Articles correlating 18F-FDG uptake to aneurysm expansion

Since AAA has an inflammatory component, increased inflammatory activity in the aortic wall could potentially indicate recent growth of an aneurysm and thus help in rupture risk prediction. Two studies investigated the correlation between 18F-FDG uptake and recent AAA growth [14, 20], yet no correlations were found. In addition, 18F-FDG uptake in the aortic aneurismal walls may indicate future aneurysm expansion. Three studies investigated the relationship between 18F-FDG uptake and future expansion [21-23]. Kotze et al. investigated 18F-FDG uptake in 25 AAA patients with small aortic abdominal aneurysms and measured aneurysm expansion rate 6 months and 1 year later with ultrasound. Of the 25 patients included, three patients had lower back or abdominal pain. A significant inverse correlation was found between whole-vessel SUVmax and ultrasound expansion at 1 year after scanning [22]. This research group again reported the same findings in 40 AAA patients, of which 2 presented with lower back pain [20]. SUVmax again correlated inversely with further aortic expansion at 1 year measured by ultrasound.

Recently, an article reported about the potential of 18F-FDG in risk stratification of AAA [21]. In this study, patients with AAA <55 mm underwent 18F-FDG PET scanning at baseline and 9 months later. Patients with an increase in AAA size after 9 months had significantly lower 18F-FDG uptake at baseline compared to patients without significant increase in AAA size. Moreover, the increase in 18F-FDG uptake throughout time was higher in patients displaying a significant increase in AAA size.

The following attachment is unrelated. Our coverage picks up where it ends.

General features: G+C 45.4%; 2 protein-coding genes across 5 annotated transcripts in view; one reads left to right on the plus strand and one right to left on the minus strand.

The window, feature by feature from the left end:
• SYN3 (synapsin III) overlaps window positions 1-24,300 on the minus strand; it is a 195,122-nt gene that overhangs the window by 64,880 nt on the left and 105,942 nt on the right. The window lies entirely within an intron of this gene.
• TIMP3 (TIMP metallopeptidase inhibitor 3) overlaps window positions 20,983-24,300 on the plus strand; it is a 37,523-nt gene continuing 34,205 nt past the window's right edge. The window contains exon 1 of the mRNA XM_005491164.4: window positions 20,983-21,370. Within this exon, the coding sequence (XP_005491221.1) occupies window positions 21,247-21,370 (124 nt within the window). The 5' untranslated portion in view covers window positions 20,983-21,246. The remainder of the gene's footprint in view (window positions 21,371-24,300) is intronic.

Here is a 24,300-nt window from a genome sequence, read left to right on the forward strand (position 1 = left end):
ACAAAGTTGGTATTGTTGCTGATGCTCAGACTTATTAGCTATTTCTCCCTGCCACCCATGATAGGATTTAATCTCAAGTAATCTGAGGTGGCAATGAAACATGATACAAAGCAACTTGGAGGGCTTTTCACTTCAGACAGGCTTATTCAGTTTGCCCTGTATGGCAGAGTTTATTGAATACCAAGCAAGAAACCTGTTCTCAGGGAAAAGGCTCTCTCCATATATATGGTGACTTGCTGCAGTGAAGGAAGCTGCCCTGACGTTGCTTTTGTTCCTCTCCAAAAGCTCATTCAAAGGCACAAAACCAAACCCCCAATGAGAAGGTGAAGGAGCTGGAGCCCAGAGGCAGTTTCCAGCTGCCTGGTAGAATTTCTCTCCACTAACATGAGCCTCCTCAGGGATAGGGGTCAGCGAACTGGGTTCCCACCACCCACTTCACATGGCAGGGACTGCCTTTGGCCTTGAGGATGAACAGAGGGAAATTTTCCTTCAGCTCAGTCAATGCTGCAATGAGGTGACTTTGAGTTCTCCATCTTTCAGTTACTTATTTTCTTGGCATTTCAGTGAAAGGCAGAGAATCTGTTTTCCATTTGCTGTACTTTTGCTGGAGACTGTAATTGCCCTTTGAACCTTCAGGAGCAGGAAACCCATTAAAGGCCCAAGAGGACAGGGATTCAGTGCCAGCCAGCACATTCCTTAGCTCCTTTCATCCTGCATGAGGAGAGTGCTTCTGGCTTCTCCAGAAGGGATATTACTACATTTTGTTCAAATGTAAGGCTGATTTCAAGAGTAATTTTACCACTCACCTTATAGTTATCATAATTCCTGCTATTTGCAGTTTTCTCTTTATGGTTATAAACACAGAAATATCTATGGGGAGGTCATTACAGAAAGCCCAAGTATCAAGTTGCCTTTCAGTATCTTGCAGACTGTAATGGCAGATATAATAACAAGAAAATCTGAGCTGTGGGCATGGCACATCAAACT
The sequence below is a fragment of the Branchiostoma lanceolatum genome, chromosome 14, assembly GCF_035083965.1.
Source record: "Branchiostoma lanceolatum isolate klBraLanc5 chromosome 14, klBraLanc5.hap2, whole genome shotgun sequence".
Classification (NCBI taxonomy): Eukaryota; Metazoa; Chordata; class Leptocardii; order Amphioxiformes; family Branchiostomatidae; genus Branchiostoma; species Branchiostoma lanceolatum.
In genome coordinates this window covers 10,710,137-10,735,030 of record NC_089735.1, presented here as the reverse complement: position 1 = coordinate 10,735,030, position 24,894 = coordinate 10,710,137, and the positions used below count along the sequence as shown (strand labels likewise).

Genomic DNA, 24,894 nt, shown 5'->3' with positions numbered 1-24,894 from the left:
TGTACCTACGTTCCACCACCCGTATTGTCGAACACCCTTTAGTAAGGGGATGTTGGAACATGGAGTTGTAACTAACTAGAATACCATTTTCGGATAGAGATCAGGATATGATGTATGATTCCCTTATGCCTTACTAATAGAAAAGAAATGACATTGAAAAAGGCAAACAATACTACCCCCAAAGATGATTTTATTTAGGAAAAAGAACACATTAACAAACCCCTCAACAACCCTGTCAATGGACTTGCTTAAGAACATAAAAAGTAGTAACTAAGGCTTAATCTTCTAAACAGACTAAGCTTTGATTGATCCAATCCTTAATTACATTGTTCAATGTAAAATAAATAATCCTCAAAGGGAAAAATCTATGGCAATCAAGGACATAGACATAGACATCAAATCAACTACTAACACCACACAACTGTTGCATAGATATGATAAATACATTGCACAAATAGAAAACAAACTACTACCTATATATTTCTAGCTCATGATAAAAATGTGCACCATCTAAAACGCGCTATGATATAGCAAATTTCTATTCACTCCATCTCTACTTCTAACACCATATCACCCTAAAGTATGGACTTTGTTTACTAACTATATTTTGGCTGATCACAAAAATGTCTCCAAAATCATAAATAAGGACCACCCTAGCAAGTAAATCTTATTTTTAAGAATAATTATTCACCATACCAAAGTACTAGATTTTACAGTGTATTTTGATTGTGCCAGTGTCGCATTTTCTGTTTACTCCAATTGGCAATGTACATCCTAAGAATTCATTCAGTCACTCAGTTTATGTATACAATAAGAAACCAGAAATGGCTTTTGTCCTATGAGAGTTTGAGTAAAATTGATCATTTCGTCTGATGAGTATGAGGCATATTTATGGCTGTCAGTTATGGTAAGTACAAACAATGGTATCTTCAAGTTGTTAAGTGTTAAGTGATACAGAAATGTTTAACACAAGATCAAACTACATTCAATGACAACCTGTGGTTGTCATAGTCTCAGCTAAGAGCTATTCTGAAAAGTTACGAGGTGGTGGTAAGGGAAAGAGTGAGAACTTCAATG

Correlation of 18F-FDG uptake to histology of the aortic wall in AAA

The ability of 18F-FDG PET scanning to non-invasively detect histopathological characteristics of the aneurismal wall was investigated in six studies (Table 1).

Reeps et al. [14] studied 12 asymptomatic and 3 patients presenting with aneurysm-specific abdominal pain: symptomatic AAA. All patients underwent 18F-FDG PET/CT, followed by open AAA repair. Analysis by immunohistology was done from areas with maximum 18F-FDG uptake. Immunohistological analysis showed that increasing SUVmax levels were significantly associated with increasing medial inflammatory cell infiltrates, higher densities of CD68-positive macrophages, and with CD3-positive T-lymphocytes. Moreover, increased 18F-FDG uptake was significantly associated with increased MMP-9 expression. Furthermore, significant negative correlation of collagen fiber and vascular smooth muscle cells (VSMC) content compared with increasing SUVmax was found. Five years later, the same research group also investigated the role of partial volume correction in accurate quantitative assessment of 18F-FDG uptake in the same patient group [24]. Partial volume corrected mean SUV (PVC-SUVmean) and maximum SUV (PVC-SUVmax) were determined. Both PVC-SUVmean and PVC-SUVmax were significantly higher than the uncorrected SUVmean and SUVmax. Previously demonstrated significance correlation of 18F-FDG uptake with macrophage infiltration and increased MMP-9 expression did not change by applying partial volume correction nor improved correlation coefficients.

In 2012, Tegler et al. [15] investigated seven patients with large AAAs (size 52–66 mm) and five patients with small AAAs (size 30–40 mm). No visual uptake of 18F-FDG was seen, while histological analysis of specimens taken from the aneurismal wall of the seven patients with large AAAs all showed high inflammatory cell infiltration with B-lymphocytes, T-lymphocytes, and macrophages.

Marini et al. report a decrease in cell density in aneurysmal wall biopsies of AAA patients. They concluded that, because a significant relation was found between cell density and 18F-FDG uptake, reduced cell density in these patients account for the low prevalence of positive findings of AAA patients at PET imaging [17].